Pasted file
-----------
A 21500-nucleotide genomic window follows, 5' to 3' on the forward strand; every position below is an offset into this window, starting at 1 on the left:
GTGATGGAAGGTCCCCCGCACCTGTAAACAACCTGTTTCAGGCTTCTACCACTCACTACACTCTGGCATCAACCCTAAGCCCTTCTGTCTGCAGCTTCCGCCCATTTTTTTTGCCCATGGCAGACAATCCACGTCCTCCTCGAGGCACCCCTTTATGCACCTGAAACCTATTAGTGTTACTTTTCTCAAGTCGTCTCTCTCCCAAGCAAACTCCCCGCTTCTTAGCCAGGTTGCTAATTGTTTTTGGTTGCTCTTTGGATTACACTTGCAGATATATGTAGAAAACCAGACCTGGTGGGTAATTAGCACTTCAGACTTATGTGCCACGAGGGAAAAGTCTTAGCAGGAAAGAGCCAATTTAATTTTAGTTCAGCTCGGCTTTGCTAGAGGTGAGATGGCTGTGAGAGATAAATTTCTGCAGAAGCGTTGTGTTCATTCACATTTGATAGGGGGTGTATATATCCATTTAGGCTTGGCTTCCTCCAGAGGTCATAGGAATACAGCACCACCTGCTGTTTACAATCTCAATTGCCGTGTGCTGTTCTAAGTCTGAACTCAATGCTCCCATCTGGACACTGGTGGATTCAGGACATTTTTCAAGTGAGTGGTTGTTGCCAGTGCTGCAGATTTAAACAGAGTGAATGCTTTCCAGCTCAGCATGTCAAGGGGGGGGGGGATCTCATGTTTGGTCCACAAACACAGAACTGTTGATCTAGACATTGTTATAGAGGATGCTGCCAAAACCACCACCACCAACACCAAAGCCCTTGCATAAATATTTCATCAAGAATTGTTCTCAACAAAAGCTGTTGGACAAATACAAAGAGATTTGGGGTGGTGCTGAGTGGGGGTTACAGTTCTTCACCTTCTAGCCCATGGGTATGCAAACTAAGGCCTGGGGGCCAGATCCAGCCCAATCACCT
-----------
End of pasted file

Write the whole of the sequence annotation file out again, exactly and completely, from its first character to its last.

A 21500-nucleotide genomic window follows, 5' to 3' on the forward strand; every position below is an offset into this window, starting at 1 on the left:
GTGATGGAAGGTCCCCCGCACCTGTAAACAACCTGTTTCAGGCTTCTACCACTCACTACACTCTGGCATCAACCCTAAGCCCTTCTGTCTGCAGCTTCCGCCCATTTTTTTTGCCCATGGCAGACAATCCACGTCCTCCTCGAGGCACCCCTTTATGCACCTGAAACCTATTAGTGTTACTTTTCTCAAGTCGTCTCTCTCCCAAGCAAACTCCCCGCTTCTTAGCCAGGTTGCTAATTGTTTTTGGTTGCTCTTTGGATTACACTTGCAGATATATGTAGAAAACCAGACCTGGTGGGTAATTAGCACTTCAGACTTATGTGCCACGAGGGAAAAGTCTTAGCAGGAAAGAGCCAATTTAATTTTAGTTCAGCTCGGCTTTGCTAGAGGTGAGATGGCTGTGAGAGATAAATTTCTGCAGAAGCGTTGTGTTCATTCACATTTGATAGGGGGTGTATATATCCATTTAGGCTTGGCTTCCTCCAGAGGTCATAGGAATACAGCACCACCTGCTGTTTACAATCTCAATTGCCGTGTGCTGTTCTAAGTCTGAACTCAATGCTCCCATCTGGACACTGGTGGATTCAGGACATTTTTCAAGTGAGTGGTTGTTGCCAGTGCTGCAGATTTAAACAGAGTGAATGCTTTCCAGCTCAGCATGTCAAGGGGGGGGGGGATCTCATGTTTGGTCCACAAACACAGAACTGTTGATCTAGACATTGTTATAGAGGATGCTGCCAAAACCACCACCACCAACACCAAAGCCCTTGCATAAATATTTCATCAAGAATTGTTCTCAACAAAAGCTGTTGGACAAATACAAAGAGATTTGGGGTGGTGCTGAGTGGGGGTTACAGTTCTTCACCTTCTAGCCCATGGGTATGCAAACTAAGGCCTGGGGGCCAGATCCAGCCCAATCACCT